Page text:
How newspapers will make money in the 21st century is a legitimate question. As such, the publishing world was quite excited with the prospects for new technology saving an old industry after Apple’s iPad announcment earlier this year, which included the unveiling of a New York Times app with a subscription model.
The app, which formats content in a manner similar to a newspaper, allows readers to check out the entire day’s paper, watch videos relevant to the day’s news, browse the news by pictures and even do that day’s crossword.
I have a $200 netbook instead of a $500 iPad, and seeing as my $200 netbook can run multiple apps at a time and even use flash, I’m not planning on picking up an iPad anytime soon. So what does the New York Times offer me? A program that formats content in a manner similar to a newspaper and allows readers to check out the entire day’s paper, watch videos relevant to the day’s news and even do that day’s crossword. That’s right.
Predating the hyped iPad application, Times Reader 2.0 is a desktop reader for the New York Times. Because it’s built using Adobe Air, it can run on Linux, Mac and Windows computers. Because it’s from the New York Times, it offers a great overview of the day’s news, particularly if you’re from the United States of America.
Best of all, because the New York Times wants people to get used to using Times Desktop Reader, they offer the front page, the weekday business page (which features a lot of tech news) and even the famous New York Times Magazine for free.
Reading, but better
For me, reading a newspaper with Times Desktop Reader is vastly superior to reading a newspaper on a website. The fonts used in the application are easy on the eyes. Articles are formatted in columns, making them easy to read. Advertising is delegated to a single banner beneath articles””and even then it’s only every other page that features them. Essentially, this program brings everything I love aesthetically about newspapers to my computer.
But it’s not just about looks; navigation is easier too. If I’m reading an article, scrolling down a page’s worth of content is as easy as pressing the down button. Skipping the next article means pressing right, and going back to the previous article is done by pressing left. It’s all very intuitive, but you’ll need to try it out.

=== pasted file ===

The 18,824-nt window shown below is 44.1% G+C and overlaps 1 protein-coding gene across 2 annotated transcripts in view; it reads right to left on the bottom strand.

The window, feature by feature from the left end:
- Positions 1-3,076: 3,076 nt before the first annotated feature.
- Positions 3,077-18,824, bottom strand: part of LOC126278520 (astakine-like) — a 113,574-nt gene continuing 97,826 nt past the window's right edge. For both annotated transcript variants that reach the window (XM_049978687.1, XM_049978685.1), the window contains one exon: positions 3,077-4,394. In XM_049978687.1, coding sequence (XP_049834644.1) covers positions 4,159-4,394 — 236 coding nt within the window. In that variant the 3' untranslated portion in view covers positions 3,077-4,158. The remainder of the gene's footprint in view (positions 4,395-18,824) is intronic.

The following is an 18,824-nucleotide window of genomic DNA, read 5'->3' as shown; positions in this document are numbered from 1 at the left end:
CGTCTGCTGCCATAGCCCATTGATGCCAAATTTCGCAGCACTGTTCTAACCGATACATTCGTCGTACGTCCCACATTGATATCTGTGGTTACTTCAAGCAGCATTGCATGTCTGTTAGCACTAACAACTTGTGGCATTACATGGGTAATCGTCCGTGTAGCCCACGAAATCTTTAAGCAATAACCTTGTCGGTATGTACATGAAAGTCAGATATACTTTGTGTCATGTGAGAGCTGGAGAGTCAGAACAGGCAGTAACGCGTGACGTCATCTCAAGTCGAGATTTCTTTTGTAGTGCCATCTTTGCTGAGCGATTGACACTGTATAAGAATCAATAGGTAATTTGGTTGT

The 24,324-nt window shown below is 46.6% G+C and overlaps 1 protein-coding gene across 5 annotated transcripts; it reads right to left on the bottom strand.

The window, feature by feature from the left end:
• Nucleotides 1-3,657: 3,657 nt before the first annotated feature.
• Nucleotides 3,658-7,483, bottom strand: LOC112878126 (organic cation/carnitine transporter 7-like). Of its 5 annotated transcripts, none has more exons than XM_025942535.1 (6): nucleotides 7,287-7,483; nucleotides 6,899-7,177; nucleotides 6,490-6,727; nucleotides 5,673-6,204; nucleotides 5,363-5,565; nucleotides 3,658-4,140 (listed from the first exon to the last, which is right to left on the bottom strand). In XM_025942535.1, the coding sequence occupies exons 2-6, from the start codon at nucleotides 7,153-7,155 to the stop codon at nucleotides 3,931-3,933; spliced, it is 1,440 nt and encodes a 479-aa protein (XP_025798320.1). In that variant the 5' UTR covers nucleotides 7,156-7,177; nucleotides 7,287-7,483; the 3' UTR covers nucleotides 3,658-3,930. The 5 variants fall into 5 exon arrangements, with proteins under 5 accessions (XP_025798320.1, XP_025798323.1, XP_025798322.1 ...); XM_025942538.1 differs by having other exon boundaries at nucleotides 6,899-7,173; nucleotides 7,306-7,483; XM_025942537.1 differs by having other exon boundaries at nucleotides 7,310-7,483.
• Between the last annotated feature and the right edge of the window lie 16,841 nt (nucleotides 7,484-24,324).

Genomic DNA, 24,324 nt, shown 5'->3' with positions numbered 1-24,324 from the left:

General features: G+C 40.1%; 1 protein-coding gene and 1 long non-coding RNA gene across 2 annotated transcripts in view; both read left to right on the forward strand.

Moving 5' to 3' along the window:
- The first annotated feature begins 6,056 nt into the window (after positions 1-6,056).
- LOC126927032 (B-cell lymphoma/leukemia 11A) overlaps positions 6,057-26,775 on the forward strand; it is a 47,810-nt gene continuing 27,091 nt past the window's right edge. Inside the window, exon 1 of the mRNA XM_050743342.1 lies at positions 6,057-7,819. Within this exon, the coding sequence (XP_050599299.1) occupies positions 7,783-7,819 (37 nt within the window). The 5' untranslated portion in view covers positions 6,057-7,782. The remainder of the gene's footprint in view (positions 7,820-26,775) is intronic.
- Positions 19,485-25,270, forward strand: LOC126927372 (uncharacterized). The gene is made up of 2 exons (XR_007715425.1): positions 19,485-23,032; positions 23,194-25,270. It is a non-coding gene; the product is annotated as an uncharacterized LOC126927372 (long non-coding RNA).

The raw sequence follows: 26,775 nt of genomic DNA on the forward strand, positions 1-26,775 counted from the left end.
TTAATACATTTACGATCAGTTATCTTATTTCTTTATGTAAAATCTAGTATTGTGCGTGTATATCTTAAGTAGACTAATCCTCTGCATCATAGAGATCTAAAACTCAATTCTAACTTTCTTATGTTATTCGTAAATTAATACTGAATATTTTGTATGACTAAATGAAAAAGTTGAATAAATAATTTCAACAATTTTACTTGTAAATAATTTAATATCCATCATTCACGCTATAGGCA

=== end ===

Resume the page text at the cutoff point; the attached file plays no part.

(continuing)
When you start Times Reader, it automatically downloads 7 days worth of New York Times to your computer. Once it’s done, you can read these entire issues online or off””useful if you take your laptop along for a long flight or a train commute.
If you’re running Times Reader on a netbook with a small hard drive, or are just generally concerned about not using up too much hard drive space, you can reduce the number of cached issues in the Settings Panel.
As mentioned above, the New York Times does not offer the entire paper for free through this program. It does offer quite a bit for example, the front page; Business Day; and on Sundays, the entire New York Times Magazine.
Additional content you can get for free for the desktop reader includes all the Most Emailed articles, a News in Video section, a News in Pictures section, the eight most recent articles posted online and access to one archived crossword each day (access to the latest requires a subscription).
The crossword feature is fairly ingenious, actually, and even features a hint function. The New York Times Crossword is famous for its difficulty, so if you’re a crossword enthusiast, Times Reader might be worth checking out just for that.
But my main point here is to say that the entire newspaper isn’t free. My busy days don’t give me time to read much more than the front page, so the free version works perfectly for me.
Want to check out Times Reader? Go ahead and download it here. You’ll need Adobe Air to run the program, but don’t worry””the link will install Air for you automatically on Linux, Mac or Windows.
Like the concept, but wish you could columnize your favorite blog or website in a similar fashion? Check out Jeffry’s recent article on Readefine.
If newspapers need to be read on a screen instead of paper, I think the Times Reader represents a good model for doing so. Even if you’re not interesed in the New York Times””either because you’re not from the United States or because you perceive that publication as biased””this program is worth checking out as a proof of concept. I feel that newspapers offering a program this good with which to read their content have a better chance of convincing readers to pay for content than those who would just add a password to their website.
What about you? Do you think Times Desktop Reader is a good model for reading a newspaper on your computer, or do you prefer an old-fashioned website? Do you know of any other newspapers offering similar programs? Or do you, as a member of the blogging generation, not remember what newspapers are? Let us know in the comment below!
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